Contracts in professional sports are a messy business.
These agreements often extend beyond a player’s salary by including terms for bonuses, sponsorship arrangements, and even off-field conduct. While elite athletes tend to earn enviable paychecks, they face contractual obligations at every turn. Today, we’ll explore how smart contracts can help simplify things.
Complicating matters are the multiple parties involved in modern sports contracts. These include the athlete and the athlete’s agent(s), team management, and sponsorship partners.
Achieving sustained consensus among so many actors, with great sums of money on the line, is never easy. In fact, it’s a recipe for disputes, allegations, and the unseemly.
Managing contracts is also burdensome from a team perspective. Professional clubs carry 10 to 50 (or more) athletes on the roster every season. Coaches and other team personnel are also under contract. The result is dozens of agreements that must be negotiated, executed, and maintained.
Self-executing — hopefully in a good way
Smart contracts might offer a smart solution to the woes of traditional contracts in sports, but plenty of skeptics remain.
Investopedia defines smart contracts as “self-executing contracts with the terms of the agreement between buyer and seller being directly written into lines of code. The code and the agreements contained therein exist across a distributed, decentralized blockchain network.”
In layman’s terms, smart contracts are transparent, unmistakably-defined, and enforced by computers, rather than by fallible or self-interested humans. They are cryptographically secure, and no party can manipulate the smart contract.
In the context of sports agreements, this means smart contracts could eliminate many of today’s pain points — in theory. The terms are irrefutable and agreed to in the same manner by all parties. The blockchain records and authenticates all events fulfilling the contract. Even payouts are automated and will not occur until the blockchain validates that triggering conditions have been met.
Smart contracts may also contain player performance data. This is an exciting dimension, as contracts are increasingly filled with performance incentives. Player stats are constantly updated on the blockchain and, as such, may become part and parcel of the smart contract. Tracking how well a player is performing or contributing to the team currently requires external references.
Finally, there’s a convenience factor. Each party may digitally sign the contract from a computer or mobile device.
Solving a down-under dilemma
Professional athletes are quickly coming on board in support of smart contracts. Take retired rugby player Todd Byrne, for example. The Australian native and former National Rugby League (NRL) star won a title with the Sydney Roosters—last year’s league champion and the top odds pick to repeat in the 2019 Grand Final. He also appeared with the New Zealand Warriors, another NRL club, and played two seasons in the UK’s Super League.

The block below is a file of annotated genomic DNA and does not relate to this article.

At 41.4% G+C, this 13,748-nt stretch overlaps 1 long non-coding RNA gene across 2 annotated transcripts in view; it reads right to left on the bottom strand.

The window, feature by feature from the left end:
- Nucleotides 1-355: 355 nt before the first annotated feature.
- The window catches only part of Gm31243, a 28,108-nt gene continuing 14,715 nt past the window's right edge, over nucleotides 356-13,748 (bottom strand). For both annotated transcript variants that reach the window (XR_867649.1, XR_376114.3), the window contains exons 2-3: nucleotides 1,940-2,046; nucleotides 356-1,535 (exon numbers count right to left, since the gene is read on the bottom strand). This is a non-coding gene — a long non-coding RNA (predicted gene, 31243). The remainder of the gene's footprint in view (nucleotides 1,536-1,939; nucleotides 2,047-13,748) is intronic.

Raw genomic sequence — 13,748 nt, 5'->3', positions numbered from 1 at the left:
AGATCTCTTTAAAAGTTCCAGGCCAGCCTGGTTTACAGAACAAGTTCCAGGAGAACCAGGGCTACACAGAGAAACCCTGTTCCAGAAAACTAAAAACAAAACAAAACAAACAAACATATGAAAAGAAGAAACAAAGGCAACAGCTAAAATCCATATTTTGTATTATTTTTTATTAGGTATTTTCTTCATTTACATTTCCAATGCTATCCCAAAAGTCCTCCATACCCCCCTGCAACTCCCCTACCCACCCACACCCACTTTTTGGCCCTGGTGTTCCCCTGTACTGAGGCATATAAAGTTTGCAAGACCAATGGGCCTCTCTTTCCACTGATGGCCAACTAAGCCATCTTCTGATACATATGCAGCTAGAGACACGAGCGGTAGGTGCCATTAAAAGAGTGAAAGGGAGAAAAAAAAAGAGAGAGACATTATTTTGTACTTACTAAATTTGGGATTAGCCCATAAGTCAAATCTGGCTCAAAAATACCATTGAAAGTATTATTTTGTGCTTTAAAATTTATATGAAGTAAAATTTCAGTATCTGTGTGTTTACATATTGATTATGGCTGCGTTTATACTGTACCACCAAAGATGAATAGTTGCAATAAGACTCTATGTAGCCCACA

Byrne is now active in the blockchain community, studying the development of the decentralized record-keeping technology and its applications. He’s a proponent of using smart contracts in sports to streamline complex agreements and resolve disputes.
Rugby is one of Australia’s most popular sports, and the NRL is among the nation’s top revenue-generating leagues; TV broadcasting rights to NRL matches recently sold for $1 billion. Despite the windfall, NRL players are subjected to aggressive salary caps and make less than athletes in similarly thriving leagues. The pay gap has led to established players seeking more lucrative opportunities elsewhere.
Others pad their team salaries with outside sponsorships called third-party agreements, or TPAs. These deals, while attractive, commonly spiral into disputes. Sponsors may run into financial problems and fail to pay. They also may accuse players of not fulfilling TPA terms, such as appearance obligations.
Since players negotiate these TPAs outside of the NRL, the league provides no mediation or representation. Players are left to fight TPA disputes on their own, often at considerable time and monetary costs.
Byrne calls for a blockchain-backed, smart contract solution. Under his model, TPAs would be loaded onto a blockchain and cryptographically signed by four parties: the player, the sponsor, an NRL administrator, and an autonomous, self-governing software piece known as a block oracle.
Thanks to the nature of blockchain, the contract terms and conditions are immutable and agreed upon to a level of computational certainty by all parties. The block oracle authenticates and records when conditions are met. Once the contract is fulfilled, the block oracle releases funds to the player.
Byrne refers to the smart contract as “set-and-forget.”
Real-world use cases for all things crypto and blockchain remain very much under construction at this time. But smart contracts appear to be one of the first breakthroughs poised for mainstream adoption, and there’s no finer showcase than the complex, big-money universe of professional sports contracts.
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